1. What are your skills?
  2. What do you believe other people think are your skills?
  3. What do other people really think are your skills?

If you have any self-awareness you can easily answer the first question. You can at least get your own view of it, and with that self-awareness you are probably quite accurate. The second question is also yours to answer. It tells how you believe other people perceive you. The last question others must answer, since it is how other people really perceive you.

To compare the answers from the three slightly different questions could be very interesting. If they are matching it could mean that you have excellent self-knowledge and that you act who you are.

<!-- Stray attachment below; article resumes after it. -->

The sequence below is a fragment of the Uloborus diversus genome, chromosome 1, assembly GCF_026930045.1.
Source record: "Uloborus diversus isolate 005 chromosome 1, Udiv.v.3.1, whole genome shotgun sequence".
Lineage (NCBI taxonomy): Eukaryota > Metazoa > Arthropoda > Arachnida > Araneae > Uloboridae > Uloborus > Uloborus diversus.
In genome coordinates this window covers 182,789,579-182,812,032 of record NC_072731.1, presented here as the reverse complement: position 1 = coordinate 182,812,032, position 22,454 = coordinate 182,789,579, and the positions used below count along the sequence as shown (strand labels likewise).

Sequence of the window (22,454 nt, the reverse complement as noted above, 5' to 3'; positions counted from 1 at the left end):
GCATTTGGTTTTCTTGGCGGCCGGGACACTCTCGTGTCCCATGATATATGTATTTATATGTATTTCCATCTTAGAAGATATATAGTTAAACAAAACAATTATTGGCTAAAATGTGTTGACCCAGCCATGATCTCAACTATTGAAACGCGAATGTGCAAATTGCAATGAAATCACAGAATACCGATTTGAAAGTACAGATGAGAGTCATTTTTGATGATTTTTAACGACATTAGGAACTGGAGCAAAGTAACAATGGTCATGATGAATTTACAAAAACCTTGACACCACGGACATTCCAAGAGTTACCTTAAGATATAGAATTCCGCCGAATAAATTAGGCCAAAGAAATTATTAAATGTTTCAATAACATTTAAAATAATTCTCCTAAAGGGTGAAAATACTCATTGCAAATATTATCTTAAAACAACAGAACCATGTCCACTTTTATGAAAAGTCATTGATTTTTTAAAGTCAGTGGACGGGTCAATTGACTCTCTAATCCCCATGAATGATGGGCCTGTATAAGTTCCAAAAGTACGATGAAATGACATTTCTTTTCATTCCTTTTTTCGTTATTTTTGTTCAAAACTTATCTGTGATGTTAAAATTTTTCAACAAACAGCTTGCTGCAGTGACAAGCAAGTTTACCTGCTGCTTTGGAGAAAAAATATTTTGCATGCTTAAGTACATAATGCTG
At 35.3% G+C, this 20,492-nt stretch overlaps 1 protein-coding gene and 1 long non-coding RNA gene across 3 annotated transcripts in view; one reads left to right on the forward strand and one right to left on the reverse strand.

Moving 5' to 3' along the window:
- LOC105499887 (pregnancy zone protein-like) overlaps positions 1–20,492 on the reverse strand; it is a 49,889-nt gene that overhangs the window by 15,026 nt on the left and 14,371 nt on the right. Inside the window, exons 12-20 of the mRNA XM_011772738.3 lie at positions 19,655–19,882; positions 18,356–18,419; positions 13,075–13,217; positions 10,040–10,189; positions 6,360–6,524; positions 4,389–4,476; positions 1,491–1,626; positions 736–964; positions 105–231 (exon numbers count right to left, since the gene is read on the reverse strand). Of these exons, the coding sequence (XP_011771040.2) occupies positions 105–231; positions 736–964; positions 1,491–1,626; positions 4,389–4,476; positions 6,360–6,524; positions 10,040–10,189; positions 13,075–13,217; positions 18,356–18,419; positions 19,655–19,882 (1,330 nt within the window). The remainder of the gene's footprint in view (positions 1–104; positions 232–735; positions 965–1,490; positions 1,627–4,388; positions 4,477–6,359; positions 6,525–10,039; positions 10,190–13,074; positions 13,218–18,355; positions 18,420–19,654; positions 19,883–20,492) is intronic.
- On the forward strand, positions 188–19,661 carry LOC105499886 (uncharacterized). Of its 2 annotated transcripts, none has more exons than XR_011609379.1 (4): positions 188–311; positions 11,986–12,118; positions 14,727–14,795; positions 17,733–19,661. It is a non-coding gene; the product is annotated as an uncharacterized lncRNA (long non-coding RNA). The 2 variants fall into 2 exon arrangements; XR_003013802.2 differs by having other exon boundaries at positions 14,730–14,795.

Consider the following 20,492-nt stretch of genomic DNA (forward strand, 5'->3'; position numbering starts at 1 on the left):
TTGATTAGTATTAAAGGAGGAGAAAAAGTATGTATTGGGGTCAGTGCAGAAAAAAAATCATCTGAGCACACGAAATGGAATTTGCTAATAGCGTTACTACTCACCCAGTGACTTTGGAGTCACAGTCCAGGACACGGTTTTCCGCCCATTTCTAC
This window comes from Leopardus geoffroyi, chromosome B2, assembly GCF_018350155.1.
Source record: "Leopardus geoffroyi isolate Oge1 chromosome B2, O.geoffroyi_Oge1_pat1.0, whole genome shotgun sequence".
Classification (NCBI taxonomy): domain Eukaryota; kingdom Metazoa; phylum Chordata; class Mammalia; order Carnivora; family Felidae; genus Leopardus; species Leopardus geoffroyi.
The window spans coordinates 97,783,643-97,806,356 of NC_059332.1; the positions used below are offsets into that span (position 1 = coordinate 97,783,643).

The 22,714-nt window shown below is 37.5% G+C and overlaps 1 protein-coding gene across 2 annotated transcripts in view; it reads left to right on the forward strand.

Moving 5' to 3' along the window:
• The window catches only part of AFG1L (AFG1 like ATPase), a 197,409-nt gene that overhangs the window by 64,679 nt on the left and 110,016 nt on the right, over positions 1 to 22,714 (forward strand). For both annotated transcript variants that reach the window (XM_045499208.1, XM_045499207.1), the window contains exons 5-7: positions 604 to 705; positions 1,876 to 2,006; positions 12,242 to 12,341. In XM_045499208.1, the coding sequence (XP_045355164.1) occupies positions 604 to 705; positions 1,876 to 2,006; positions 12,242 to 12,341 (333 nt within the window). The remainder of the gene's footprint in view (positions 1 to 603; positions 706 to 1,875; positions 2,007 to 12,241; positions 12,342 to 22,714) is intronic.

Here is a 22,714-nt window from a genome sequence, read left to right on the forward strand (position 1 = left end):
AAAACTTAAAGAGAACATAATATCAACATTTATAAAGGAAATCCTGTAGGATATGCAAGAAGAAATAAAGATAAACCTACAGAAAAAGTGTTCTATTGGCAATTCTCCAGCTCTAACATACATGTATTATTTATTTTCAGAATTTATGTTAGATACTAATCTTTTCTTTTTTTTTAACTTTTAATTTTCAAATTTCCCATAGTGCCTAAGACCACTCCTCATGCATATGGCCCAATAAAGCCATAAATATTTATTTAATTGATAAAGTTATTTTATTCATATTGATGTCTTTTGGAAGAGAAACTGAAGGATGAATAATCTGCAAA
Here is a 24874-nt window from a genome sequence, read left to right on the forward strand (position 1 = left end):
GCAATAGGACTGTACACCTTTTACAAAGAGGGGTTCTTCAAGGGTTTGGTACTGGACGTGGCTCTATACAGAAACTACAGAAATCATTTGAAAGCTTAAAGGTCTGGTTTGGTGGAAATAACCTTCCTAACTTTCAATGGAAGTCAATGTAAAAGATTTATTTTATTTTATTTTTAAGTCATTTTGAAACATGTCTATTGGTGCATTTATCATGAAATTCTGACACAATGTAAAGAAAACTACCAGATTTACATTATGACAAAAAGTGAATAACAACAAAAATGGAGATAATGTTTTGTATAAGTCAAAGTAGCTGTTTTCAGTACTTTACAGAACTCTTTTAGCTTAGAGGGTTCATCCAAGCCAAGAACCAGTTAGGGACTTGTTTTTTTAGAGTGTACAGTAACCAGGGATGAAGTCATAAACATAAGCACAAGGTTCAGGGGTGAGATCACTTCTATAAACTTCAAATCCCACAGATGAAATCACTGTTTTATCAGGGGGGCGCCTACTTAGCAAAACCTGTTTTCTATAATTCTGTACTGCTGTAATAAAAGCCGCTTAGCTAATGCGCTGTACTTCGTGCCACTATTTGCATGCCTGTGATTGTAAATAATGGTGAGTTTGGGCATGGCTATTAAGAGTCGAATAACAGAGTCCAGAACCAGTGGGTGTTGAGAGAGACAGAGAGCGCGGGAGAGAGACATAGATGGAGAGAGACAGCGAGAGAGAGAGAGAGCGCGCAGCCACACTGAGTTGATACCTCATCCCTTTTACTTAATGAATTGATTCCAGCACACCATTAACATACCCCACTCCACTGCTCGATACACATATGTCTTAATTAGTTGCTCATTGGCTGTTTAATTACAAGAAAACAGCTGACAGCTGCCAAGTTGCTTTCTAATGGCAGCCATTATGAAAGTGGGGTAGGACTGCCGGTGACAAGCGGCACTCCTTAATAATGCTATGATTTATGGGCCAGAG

If your own apprehension differs from what other people think, they might not have the correct apprehension about you. But others will treat you according to how they apprehend you, regardless if its correct or not. If you want others to apprehend you like you think you are and treat you accordingly, you must also act who you are.

To really investigate this is called a 360 degree feedback and is common within coaching. It is done by letting people around you, e.g. in your project, fill in a questionnaire (anonymously). Since I coach a handful of people within our organisation that are having key assignments, I have started to put together a 360 form of my own. It’s not ready yet, but the concerned persons will know when it is.

Read more about coaching:
Coaching for Performance, John Whitmore

Coaching för bättre resultat, John Whitmore (på svenska)
Coaching the Alpha Male

One Response to “Coaching Tool: 360 Degree Feedback”

360 degree feedback as a coaching tool performs various functions for establishing relations with coach and clients. It performs functions as a good communicator for establishing relations between both.